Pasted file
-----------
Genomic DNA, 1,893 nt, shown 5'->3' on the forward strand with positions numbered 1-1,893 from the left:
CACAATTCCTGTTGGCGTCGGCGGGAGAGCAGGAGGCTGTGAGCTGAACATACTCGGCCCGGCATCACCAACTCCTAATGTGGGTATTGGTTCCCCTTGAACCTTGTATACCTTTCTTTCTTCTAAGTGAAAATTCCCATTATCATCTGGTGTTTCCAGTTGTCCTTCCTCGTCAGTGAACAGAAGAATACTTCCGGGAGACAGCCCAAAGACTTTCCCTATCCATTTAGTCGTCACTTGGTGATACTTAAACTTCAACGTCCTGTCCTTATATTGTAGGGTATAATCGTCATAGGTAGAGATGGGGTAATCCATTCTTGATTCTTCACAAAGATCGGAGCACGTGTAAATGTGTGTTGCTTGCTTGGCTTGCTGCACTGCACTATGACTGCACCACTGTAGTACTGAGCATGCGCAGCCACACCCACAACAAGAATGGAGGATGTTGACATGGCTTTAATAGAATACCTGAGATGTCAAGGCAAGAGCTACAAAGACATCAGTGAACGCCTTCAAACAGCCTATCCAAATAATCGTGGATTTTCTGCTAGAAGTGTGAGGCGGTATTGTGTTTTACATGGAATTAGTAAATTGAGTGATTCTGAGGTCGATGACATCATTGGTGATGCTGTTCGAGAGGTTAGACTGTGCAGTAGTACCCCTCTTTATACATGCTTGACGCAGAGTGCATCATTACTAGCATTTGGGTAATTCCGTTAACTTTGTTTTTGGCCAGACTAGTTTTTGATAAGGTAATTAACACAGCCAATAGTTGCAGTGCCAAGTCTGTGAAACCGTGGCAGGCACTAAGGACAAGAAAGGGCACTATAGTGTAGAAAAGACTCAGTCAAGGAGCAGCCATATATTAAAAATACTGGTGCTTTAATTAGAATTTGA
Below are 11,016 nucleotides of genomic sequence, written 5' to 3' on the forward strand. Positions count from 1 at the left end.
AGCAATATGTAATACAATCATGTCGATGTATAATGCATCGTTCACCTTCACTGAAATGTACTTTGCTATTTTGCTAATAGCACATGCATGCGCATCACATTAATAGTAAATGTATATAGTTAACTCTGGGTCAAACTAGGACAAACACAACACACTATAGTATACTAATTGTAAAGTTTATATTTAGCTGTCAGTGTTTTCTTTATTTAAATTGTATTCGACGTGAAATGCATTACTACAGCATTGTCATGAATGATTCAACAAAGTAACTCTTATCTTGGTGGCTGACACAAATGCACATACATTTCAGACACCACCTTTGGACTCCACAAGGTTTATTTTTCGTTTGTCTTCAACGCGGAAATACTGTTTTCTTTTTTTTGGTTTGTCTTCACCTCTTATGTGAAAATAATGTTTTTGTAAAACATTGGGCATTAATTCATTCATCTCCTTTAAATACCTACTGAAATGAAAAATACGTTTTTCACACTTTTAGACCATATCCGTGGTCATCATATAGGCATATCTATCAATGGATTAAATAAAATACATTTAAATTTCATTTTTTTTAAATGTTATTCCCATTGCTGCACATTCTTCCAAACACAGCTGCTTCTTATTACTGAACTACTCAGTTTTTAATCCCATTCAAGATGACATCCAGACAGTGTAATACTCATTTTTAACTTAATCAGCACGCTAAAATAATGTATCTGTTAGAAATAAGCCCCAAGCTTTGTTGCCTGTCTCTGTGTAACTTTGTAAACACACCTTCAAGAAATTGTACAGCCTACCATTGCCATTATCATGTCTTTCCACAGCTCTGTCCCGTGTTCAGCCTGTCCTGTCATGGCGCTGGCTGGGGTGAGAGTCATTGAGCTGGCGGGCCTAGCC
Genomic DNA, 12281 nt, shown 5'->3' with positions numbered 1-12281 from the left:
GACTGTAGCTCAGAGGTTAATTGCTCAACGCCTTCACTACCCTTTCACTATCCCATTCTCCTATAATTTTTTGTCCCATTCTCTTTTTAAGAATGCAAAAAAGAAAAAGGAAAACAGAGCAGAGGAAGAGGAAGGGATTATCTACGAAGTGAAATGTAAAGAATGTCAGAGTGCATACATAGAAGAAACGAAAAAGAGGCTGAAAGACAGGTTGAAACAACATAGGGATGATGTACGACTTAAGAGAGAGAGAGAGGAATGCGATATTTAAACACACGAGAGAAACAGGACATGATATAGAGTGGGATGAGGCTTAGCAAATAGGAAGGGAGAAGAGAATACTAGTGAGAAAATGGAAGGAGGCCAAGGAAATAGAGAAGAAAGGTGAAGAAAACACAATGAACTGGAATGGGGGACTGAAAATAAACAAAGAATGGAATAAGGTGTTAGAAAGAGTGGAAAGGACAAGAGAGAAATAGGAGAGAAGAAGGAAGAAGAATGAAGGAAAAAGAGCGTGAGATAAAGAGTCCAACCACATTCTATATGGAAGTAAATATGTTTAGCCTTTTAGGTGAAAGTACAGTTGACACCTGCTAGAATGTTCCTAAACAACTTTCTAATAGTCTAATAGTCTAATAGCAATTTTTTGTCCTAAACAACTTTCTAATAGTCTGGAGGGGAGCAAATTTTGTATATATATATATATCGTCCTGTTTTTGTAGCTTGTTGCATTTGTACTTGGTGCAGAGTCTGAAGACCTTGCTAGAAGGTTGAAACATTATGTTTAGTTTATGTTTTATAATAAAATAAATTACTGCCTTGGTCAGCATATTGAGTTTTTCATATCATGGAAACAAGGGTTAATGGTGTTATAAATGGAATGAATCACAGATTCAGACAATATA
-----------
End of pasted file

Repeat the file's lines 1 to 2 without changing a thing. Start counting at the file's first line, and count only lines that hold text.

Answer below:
Genomic DNA, 1,893 nt, shown 5'->3' on the forward strand with positions numbered 1-1,893 from the left:
CACAATTCCTGTTGGCGTCGGCGGGAGAGCAGGAGGCTGTGAGCTGAACATACTCGGCCCGGCATCACCAACTCCTAATGTGGGTATTGGTTCCCCTTGAACCTTGTATACCTTTCTTTCTTCTAAGTGAAAATTCCCATTATCATCTGGTGTTTCCAGTTGTCCTTCCTCGTCAGTGAACAGAAGAATACTTCCGGGAGACAGCCCAAAGACTTTCCCTATCCATTTAGTCGTCACTTGGTGATACTTAAACTTCAACGTCCTGTCCTTATATTGTAGGGTATAATCGTCATAGGTAGAGATGGGGTAATCCATTCTTGATTCTTCACAAAGATCGGAGCACGTGTAAATGTGTGTTGCTTGCTTGGCTTGCTGCACTGCACTATGACTGCACCACTGTAGTACTGAGCATGCGCAGCCACACCCACAACAAGAATGGAGGATGTTGACATGGCTTTAATAGAATACCTGAGATGTCAAGGCAAGAGCTACAAAGACATCAGTGAACGCCTTCAAACAGCCTATCCAAATAATCGTGGATTTTCTGCTAGAAGTGTGAGGCGGTATTGTGTTTTACATGGAATTAGTAAATTGAGTGATTCTGAGGTCGATGACATCATTGGTGATGCTGTTCGAGAGGTTAGACTGTGCAGTAGTACCCCTCTTTATACATGCTTGACGCAGAGTGCATCATTACTAGCATTTGGGTAATTCCGTTAACTTTGTTTTTGGCCAGACTAGTTTTTGATAAGGTAATTAACACAGCCAATAGTTGCAGTGCCAAGTCTGTGAAACCGTGGCAGGCACTAAGGACAAGAAAGGGCACTATAGTGTAGAAAAGACTCAGTCAAGGAGCAGCCATATATTAAAAATACTGGTGCTTTAATTAGAATTTGA